Geography is outside our purview here at Movie Churches, but as a former resident of Fresno, I have some quibbles. The few people in the congregation in what appears to be a very tidy neighborhood seems relatively well-to-do, but our introduction to the church mentions homeless people living in the neighborhood (we see a few well-groomed people pushing shopping carts on the street or getting clothes from what they think is a clothing giveaway). In addition, everybody seems very white, though Fresno's population is only about 50% white. About 40% of the people living there are Hispanic, more than 10% are Asian (Fresno is home to the second-largest Hmong population in the US), and about 30% are Black, Native American, or "other"). Not surprisingly, the church used in the film is located in a Los Angeles suburb. 

I also had real problems with how the way the criminals conducted their business. I admit I'm not an expert, but does it make any sense that criminals concerned about one man witnessing their criminal activities, would hold a whole congregation at gunpoint, creating dozens of witnesses? Again, I’m not in the murder business, but that isn’t how I’d conduct my murder dealings.

But we don’t rate geography, demographics, or the accuracy of criminal representation here. We rate churches and clergy in movies, and we’re giving the entirely fictional First Presbyterian Church of Fresno a meager Two Steeples.

Friday, May 14, 2021

Crime Month Reminds us: YOLO

You Only Live Once

“Father Dolan is for everybody!” 

It’s hard to find a more ringing clergy endorsement than the words of Eddie Taylor (Henry Fonda) in praise of the prison priest in 1937’s You Only Live Once. The film is the second American film made by the great Austrian/German director Fritz Lang, who had already made great films in Germany like Metropolis and M

Though baptized a Catholic as a baby, Lang had Jewish heritage and he worried about the rise of the Nazis. This fear intensified when the regime began to censor his films, so he left Germany for the United States in 1933. It is interesting that Lang’s first two American films are quite critical of the American justice system, almost as if he was testing whether he would be able to practice the freedom of expression that was becoming impossible in his homeland. After making Fury, he made this film, the story of an ex-con who falls in love and marries his public defender’s secretary (echoed in the Coen brothers’ Raising Arizona where an ex-con marries a prison guard.)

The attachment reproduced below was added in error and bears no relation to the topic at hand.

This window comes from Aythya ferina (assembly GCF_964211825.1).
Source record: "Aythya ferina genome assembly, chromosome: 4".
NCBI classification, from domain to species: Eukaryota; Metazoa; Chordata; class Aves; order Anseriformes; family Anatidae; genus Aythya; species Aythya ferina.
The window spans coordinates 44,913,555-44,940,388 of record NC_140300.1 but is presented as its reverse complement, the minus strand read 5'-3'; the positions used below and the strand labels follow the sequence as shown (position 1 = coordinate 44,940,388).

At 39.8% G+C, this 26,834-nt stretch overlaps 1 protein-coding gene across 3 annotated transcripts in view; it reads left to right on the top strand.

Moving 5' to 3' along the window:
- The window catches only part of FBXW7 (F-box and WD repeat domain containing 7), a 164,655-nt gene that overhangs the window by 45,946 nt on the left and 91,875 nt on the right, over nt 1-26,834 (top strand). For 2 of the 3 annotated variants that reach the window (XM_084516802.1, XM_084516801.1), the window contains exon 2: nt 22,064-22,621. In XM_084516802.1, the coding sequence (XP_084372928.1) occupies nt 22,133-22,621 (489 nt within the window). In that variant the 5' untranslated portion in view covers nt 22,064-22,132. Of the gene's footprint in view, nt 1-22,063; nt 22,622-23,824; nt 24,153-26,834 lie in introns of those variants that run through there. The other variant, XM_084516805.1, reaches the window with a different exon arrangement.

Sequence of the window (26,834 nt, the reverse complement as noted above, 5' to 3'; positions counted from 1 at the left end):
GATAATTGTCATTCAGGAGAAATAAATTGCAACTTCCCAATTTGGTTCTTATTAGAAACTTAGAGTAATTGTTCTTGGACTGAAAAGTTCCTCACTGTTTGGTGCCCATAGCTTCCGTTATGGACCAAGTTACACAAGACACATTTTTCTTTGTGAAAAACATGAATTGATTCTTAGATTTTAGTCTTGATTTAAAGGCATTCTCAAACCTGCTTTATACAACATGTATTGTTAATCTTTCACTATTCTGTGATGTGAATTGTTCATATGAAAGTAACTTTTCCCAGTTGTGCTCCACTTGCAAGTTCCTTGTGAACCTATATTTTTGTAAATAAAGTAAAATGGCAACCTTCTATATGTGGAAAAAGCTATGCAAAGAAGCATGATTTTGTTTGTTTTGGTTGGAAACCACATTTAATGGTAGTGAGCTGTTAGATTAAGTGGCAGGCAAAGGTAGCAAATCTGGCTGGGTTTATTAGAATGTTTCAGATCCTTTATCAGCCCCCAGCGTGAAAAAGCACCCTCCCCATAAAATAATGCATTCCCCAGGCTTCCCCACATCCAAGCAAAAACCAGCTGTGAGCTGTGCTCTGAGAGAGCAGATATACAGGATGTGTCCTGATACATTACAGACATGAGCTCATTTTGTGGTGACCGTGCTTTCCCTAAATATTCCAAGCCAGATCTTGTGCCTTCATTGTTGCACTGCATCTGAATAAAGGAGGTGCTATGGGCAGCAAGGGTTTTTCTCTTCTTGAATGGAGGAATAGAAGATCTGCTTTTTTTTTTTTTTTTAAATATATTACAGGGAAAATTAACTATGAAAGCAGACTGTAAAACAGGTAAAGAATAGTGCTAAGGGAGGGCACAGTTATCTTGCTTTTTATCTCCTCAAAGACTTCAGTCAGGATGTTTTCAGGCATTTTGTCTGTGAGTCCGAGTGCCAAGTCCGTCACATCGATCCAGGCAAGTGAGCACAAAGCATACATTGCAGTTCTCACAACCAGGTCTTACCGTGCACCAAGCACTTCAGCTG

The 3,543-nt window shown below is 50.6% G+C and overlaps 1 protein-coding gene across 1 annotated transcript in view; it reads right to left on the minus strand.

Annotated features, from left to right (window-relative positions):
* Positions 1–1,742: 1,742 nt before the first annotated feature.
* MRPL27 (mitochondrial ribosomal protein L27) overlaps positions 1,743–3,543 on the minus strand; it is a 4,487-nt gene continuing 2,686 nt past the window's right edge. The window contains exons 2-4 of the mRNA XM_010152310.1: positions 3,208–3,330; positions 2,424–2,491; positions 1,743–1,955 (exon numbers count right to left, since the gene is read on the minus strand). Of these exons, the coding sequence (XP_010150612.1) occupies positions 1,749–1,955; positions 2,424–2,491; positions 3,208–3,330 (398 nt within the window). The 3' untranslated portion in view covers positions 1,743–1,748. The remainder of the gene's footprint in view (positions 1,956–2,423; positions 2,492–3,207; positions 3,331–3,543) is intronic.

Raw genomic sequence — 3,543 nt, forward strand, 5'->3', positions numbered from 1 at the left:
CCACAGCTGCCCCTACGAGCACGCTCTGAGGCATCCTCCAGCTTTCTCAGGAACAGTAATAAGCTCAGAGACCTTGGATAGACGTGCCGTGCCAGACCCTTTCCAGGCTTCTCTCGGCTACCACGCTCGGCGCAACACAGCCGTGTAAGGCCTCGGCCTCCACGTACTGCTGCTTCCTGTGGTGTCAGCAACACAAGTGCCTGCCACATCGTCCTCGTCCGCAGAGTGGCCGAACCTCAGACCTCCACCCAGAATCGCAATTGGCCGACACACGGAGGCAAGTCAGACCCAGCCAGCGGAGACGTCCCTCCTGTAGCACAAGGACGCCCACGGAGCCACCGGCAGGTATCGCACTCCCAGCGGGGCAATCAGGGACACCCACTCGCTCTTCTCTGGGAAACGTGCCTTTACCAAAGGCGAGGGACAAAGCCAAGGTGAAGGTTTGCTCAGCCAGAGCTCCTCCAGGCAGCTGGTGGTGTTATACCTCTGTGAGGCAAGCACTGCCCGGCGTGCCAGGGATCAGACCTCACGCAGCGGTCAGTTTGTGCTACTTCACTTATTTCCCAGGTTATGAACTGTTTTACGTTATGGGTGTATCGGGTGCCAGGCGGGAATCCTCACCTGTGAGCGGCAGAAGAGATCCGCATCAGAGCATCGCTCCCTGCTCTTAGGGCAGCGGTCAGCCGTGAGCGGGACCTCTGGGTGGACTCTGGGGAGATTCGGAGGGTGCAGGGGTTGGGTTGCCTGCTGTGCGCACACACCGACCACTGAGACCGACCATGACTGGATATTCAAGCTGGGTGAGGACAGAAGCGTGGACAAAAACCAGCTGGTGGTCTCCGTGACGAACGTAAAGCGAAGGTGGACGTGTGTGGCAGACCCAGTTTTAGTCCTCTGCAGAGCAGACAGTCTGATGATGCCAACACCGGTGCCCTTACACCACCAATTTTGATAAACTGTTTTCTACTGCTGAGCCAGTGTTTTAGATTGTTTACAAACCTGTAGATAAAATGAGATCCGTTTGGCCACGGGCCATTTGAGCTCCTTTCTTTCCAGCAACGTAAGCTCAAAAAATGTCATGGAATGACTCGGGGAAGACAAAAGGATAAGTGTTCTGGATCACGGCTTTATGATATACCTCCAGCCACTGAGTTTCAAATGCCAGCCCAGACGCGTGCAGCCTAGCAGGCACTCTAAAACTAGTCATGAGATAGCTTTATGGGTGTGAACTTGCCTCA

But that ex-con, Eddie Taylor (Henry Fonda), can’t keep a job. The man that hires him out of prison uses the first possible excuse to fire the “jailbird;” Eddie is frustrated that he must rely on the income of his wife, Joan (Sylvia Sidney). He is tempted to return to a life of crime, and his former gang offers him a job. He resists the temptation, but when his former gang's heist goes wrong and six men are murdered, the gang frames Eddie for the killings.

Eddie is convicted of the murders and sentenced to death by electrocution, bringing him back to Father Dolan (William Gargan), the chaplain at the prison. At the start of the film, Father Dolan urged the parole board to give Eddie a chance and helped him gain his freedom.

Now that Eddie's back in prison, Father Dolan encourages him not to give up. He urges him to hope in his wife and hope in God, but Eddie becomes increasingly bitter. Father Dolan assures Eddie that he will be going to Heaven (with a Universalist theology which is quite different from my theology and is rejected by Eddie -- for very different reasons from mine).

The night before his execution, Eddie receives a gun that's been smuggled in, and Eddie takes hostages. As he tries to escape, investigators on the outside discover evidence that clears Eddie of the murders. Eddie is granted a pardon, and the warden tells Father Dolan. The priest tries to convince Eddie that he's been granted his freedom, but Eddie thinks it’s all a trick to make give up his gun.

With Father Dolan as his hostage, Eddie makes his way to the prison gate. When gunfire breaks out, Eddie inadvertently shoots the priest. If Father Dolan should cry out that he's been shot, the guards will come down on Eddie. Instead, the priest decides to remain quiet and give Eddie a chance to escape and live his life. Father Dolan acts out the words of Jesus in John 15:13, “Greater love has no one than this; to lay down one’s life for a friend.”

Early in the film, when Eddie’s criminal friends argue that Father Dolan was just another cog in the prison system, Eddie said that the priest was concerned about everyone, including the cons: “Father is for everybody!” And that is why the priest earns our highest Movie Churches rating of Four Steeples.

Thursday, May 6, 2021

Crime Month has an Appointment with Danger

Appointment with Danger

This blog is supposed to focus on clergy and churches, but sometimes we get distracted. 

1951’s Appointment with Danger, part procedural and part salute to the Postal Service, presents an amazing piece of casting. The inciting incident of the film is the murder of a postal inspector, Harry Gruber, by two seedy criminals, Joe Regas and George Soderquist. Joe is played by Jack Webb and George is played by Harry Morgan. TV Land fans will recognize the stars of the 1967 revival of Dragnet, a show that followed two straight-laced Los Angeles police detectives. To see “Friday” and “Gannon” as thugs is rather jarring.

This bit of casting is even more interesting because Appointment with Danger's format is quite similar to the films and TV shows that Jack Webb made as a producer, writer, and director. (In addition, Dragnet's first incarnation -- as a radio drama -- also first appeared in 1951.) This film, like much of Webb’s work, provides a rather hagiographic presentation of law enforcement -- in this case, the United States Postal Inspection Service.